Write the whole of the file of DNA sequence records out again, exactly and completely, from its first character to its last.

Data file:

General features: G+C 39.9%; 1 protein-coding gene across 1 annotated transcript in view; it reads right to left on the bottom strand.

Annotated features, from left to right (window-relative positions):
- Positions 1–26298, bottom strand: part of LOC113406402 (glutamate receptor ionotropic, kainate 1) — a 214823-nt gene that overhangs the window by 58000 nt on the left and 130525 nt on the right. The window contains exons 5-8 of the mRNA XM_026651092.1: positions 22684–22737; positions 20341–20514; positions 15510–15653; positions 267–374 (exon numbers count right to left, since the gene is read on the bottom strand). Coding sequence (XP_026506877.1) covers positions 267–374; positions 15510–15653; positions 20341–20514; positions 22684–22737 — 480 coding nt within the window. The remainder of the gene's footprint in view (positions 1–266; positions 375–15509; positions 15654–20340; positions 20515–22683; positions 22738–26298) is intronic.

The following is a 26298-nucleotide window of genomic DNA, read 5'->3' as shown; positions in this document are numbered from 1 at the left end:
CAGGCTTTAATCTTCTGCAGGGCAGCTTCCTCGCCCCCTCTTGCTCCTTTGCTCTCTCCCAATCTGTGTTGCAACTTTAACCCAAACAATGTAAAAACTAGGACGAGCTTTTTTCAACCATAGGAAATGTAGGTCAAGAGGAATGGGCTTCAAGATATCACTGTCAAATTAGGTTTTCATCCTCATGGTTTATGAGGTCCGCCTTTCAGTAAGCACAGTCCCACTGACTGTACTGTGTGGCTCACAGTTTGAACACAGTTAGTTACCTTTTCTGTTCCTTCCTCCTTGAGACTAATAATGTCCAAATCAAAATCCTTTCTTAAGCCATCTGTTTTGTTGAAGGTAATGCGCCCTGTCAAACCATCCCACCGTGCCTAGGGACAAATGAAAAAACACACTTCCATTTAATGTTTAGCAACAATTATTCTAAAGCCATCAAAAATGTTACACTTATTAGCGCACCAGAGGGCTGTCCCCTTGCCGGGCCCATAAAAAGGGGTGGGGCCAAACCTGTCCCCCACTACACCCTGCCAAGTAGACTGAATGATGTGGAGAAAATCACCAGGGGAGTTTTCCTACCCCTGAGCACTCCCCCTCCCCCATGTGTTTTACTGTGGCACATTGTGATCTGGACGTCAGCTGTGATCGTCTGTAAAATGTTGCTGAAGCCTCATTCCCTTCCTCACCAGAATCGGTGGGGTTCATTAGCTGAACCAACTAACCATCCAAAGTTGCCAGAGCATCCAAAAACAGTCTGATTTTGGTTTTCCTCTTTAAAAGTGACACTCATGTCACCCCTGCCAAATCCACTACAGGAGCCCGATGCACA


General features: G+C 39.9%; 1 protein-coding gene across 1 annotated transcript in view; it reads right to left on the bottom strand.

Annotated features, from left to right (window-relative positions):
- Positions 1–26298, bottom strand: part of LOC113406402 (glutamate receptor ionotropic, kainate 1) — a 214823-nt gene that overhangs the window by 58000 nt on the left and 130525 nt on the right. The window contains exons 5-8 of the mRNA XM_026651092.1: positions 22684–22737; positions 20341–20514; positions 15510–15653; positions 267–374 (exon numbers count right to left, since the gene is read on the bottom strand). Coding sequence (XP_026506877.1) covers positions 267–374; positions 15510–15653; positions 20341–20514; positions 22684–22737 — 480 coding nt within the window. The remainder of the gene's footprint in view (positions 1–266; positions 375–15509; positions 15654–20340; positions 20515–22683; positions 22738–26298) is intronic.

The following is a 26298-nucleotide window of genomic DNA, read 5'->3' as shown; positions in this document are numbered from 1 at the left end:
CAGGCTTTAATCTTCTGCAGGGCAGCTTCCTCGCCCCCTCTTGCTCCTTTGCTCTCTCCCAATCTGTGTTGCAACTTTAACCCAAACAATGTAAAAACTAGGACGAGCTTTTTTCAACCATAGGAAATGTAGGTCAAGAGGAATGGGCTTCAAGATATCACTGTCAAATTAGGTTTTCATCCTCATGGTTTATGAGGTCCGCCTTTCAGTAAGCACAGTCCCACTGACTGTACTGTGTGGCTCACAGTTTGAACACAGTTAGTTACCTTTTCTGTTCCTTCCTCCTTGAGACTAATAATGTCCAAATCAAAATCCTTTCTTAAGCCATCTGTTTTGTTGAAGGTAATGCGCCCTGTCAAACCATCCCACCGTGCCTAGGGACAAATGAAAAAACACACTTCCATTTAATGTTTAGCAACAATTATTCTAAAGCCATCAAAAATGTTACACTTATTAGCGCACCAGAGGGCTGTCCCCTTGCCGGGCCCATAAAAAGGGGTGGGGCCAAACCTGTCCCCCACTACACCCTGCCAAGTAGACTGAATGATGTGGAGAAAATCACCAGGGGAGTTTTCCTACCCCTGAGCACTCCCCCTCCCCCATGTGTTTTACTGTGGCACATTGTGATCTGGACGTCAGCTGTGATCGTCTGTAAAATGTTGCTGAAGCCTCATTCCCTTCCTCACCAGAATCGGTGGGGTTCATTAGCTGAACCAACTAACCATCCAAAGTTGCCAGAGCATCCAAAAACAGTCTGATTTTGGTTTTCCTCTTTAAAAGTGACACTCATGTCACCCCTGCCAAATCCACTACAGGAGCCCGATGCACA